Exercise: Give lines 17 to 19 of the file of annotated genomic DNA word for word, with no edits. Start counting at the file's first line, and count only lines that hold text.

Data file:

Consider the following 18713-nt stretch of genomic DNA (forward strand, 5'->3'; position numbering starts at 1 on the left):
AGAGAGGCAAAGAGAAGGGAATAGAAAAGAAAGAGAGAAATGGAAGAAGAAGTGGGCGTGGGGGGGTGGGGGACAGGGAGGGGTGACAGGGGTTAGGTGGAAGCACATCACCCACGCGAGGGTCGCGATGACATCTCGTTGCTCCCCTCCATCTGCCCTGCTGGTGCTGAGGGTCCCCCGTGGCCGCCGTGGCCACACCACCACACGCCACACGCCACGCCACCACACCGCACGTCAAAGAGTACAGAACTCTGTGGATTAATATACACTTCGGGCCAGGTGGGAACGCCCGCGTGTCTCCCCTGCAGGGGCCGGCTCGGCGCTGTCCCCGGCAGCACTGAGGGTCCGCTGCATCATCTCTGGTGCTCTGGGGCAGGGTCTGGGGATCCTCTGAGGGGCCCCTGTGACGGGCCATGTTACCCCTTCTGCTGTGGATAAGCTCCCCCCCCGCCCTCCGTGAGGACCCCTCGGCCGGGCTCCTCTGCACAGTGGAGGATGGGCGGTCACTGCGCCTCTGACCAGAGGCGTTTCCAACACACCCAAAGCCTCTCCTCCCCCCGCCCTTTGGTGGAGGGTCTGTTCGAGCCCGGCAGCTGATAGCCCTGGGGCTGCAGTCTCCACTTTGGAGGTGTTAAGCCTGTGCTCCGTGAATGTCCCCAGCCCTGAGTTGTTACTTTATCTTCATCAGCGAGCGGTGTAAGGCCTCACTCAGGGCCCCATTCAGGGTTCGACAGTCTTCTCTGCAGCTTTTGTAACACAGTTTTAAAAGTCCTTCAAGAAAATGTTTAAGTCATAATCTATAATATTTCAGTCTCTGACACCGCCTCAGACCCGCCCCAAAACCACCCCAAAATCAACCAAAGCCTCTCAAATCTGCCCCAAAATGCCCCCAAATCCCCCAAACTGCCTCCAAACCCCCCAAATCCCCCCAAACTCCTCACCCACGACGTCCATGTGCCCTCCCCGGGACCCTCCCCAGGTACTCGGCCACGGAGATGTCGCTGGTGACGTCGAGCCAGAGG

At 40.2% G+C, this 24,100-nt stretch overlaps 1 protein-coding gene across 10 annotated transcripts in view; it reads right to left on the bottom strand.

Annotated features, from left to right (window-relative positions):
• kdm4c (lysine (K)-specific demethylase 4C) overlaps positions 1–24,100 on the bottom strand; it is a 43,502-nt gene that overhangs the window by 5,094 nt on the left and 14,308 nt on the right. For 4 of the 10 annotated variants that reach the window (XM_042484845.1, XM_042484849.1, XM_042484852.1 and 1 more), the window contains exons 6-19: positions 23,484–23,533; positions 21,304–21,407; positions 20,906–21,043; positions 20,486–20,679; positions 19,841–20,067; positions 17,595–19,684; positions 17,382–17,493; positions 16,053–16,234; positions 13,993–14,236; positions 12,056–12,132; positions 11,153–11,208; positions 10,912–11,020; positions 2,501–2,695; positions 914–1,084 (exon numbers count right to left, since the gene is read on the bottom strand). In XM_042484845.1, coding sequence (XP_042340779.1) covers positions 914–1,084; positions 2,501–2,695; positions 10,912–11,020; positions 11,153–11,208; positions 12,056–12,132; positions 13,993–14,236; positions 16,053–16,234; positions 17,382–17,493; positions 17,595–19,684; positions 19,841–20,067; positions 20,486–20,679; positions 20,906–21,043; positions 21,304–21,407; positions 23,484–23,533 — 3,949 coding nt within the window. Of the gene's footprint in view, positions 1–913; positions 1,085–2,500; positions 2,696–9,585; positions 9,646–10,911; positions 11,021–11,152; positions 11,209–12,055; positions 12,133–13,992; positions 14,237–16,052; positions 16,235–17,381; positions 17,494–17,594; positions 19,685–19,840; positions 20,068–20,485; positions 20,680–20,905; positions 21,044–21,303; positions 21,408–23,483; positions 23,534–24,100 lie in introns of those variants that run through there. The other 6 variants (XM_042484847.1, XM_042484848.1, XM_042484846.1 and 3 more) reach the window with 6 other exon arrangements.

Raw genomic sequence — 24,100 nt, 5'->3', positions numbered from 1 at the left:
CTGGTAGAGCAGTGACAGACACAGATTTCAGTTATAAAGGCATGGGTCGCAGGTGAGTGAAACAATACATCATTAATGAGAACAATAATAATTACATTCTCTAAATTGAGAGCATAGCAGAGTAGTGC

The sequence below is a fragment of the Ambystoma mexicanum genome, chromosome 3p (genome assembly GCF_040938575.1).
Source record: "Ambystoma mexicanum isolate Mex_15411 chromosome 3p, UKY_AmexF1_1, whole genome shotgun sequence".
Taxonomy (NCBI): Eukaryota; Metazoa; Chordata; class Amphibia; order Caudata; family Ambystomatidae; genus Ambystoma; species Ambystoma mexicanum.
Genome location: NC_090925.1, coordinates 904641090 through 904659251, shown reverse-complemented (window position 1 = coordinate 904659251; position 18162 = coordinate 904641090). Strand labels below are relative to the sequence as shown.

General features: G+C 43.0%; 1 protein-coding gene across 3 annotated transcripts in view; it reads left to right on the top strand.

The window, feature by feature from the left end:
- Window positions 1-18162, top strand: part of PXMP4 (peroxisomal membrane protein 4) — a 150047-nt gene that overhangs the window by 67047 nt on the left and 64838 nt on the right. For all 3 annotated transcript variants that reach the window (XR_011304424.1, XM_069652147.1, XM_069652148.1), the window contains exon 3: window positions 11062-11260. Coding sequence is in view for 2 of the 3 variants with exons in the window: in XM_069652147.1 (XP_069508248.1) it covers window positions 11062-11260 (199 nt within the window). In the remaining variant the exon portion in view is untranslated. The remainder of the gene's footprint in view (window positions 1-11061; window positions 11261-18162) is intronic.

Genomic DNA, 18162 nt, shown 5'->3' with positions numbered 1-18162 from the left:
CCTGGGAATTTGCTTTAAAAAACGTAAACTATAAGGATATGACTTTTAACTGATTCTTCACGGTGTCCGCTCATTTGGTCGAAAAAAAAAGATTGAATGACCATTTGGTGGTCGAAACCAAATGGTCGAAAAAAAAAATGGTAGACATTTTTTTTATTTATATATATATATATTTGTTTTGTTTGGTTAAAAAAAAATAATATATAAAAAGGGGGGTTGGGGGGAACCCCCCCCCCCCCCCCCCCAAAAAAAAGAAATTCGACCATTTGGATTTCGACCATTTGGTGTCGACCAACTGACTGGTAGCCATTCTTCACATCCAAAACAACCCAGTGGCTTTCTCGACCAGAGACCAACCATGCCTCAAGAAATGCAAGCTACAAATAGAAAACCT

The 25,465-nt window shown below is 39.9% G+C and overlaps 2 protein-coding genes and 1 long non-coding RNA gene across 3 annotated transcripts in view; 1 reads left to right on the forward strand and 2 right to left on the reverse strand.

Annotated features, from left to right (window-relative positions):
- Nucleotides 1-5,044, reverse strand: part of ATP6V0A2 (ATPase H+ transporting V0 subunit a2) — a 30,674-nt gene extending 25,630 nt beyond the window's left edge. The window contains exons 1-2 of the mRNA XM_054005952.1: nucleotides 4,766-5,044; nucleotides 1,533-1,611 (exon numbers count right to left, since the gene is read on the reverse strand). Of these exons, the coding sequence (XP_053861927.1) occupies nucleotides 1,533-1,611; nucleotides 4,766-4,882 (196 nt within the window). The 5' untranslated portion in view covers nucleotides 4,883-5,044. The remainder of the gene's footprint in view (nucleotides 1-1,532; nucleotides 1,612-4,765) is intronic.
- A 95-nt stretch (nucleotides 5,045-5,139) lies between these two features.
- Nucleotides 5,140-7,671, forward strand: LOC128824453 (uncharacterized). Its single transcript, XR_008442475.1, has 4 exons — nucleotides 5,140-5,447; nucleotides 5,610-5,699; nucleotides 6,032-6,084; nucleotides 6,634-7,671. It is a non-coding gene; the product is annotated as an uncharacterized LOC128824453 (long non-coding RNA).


The 25,465-nt window shown below is 39.9% G+C and overlaps 2 protein-coding genes and 1 long non-coding RNA gene across 3 annotated transcripts in view; 1 reads left to right on the forward strand and 2 right to left on the reverse strand.

Annotated features, from left to right (window-relative positions):
- Nucleotides 1-5,044, reverse strand: part of ATP6V0A2 (ATPase H+ transporting V0 subunit a2) — a 30,674-nt gene extending 25,630 nt beyond the window's left edge. The window contains exons 1-2 of the mRNA XM_054005952.1: nucleotides 4,766-5,044; nucleotides 1,533-1,611 (exon numbers count right to left, since the gene is read on the reverse strand). Of these exons, the coding sequence (XP_053861927.1) occupies nucleotides 1,533-1,611; nucleotides 4,766-4,882 (196 nt within the window). The 5' untranslated portion in view covers nucleotides 4,883-5,044. The remainder of the gene's footprint in view (nucleotides 1-1,532; nucleotides 1,612-4,765) is intronic.